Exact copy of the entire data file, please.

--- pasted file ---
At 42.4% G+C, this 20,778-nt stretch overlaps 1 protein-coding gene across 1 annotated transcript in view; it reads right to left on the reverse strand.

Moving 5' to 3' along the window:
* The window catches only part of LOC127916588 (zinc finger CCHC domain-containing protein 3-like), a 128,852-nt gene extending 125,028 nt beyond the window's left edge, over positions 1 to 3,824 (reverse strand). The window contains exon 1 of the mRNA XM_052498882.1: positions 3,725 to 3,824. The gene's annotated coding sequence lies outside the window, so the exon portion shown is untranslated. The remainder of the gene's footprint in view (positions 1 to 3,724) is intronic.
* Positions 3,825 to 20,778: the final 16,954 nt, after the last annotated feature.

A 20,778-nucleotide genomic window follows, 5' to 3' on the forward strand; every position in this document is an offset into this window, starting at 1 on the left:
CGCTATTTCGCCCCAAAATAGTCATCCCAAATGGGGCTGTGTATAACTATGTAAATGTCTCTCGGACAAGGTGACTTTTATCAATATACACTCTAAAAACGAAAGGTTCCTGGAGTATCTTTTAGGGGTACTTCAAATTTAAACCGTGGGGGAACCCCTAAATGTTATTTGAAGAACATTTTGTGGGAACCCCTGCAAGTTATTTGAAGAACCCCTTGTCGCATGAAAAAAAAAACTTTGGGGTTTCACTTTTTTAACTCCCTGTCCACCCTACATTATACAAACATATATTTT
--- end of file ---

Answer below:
At 42.4% G+C, this 20,778-nt stretch overlaps 1 protein-coding gene across 1 annotated transcript in view; it reads right to left on the reverse strand.

Moving 5' to 3' along the window:
* The window catches only part of LOC127916588 (zinc finger CCHC domain-containing protein 3-like), a 128,852-nt gene extending 125,028 nt beyond the window's left edge, over positions 1 to 3,824 (reverse strand). The window contains exon 1 of the mRNA XM_052498882.1: positions 3,725 to 3,824. The gene's annotated coding sequence lies outside the window, so the exon portion shown is untranslated. The remainder of the gene's footprint in view (positions 1 to 3,724) is intronic.
* Positions 3,825 to 20,778: the final 16,954 nt, after the last annotated feature.

A 20,778-nucleotide genomic window follows, 5' to 3' on the forward strand; every position in this document is an offset into this window, starting at 1 on the left:
CGCTATTTCGCCCCAAAATAGTCATCCCAAATGGGGCTGTGTATAACTATGTAAATGTCTCTCGGACAAGGTGACTTTTATCAATATACACTCTAAAAACGAAAGGTTCCTGGAGTATCTTTTAGGGGTACTTCAAATTTAAACCGTGGGGGAACCCCTAAATGTTATTTGAAGAACATTTTGTGGGAACCCCTGCAAGTTATTTGAAGAACCCCTTGTCGCATGAAAAAAAAAACTTTGGGGTTTCACTTTTTTAACTCCCTGTCCACCCTACATTATACAAACATATATTTT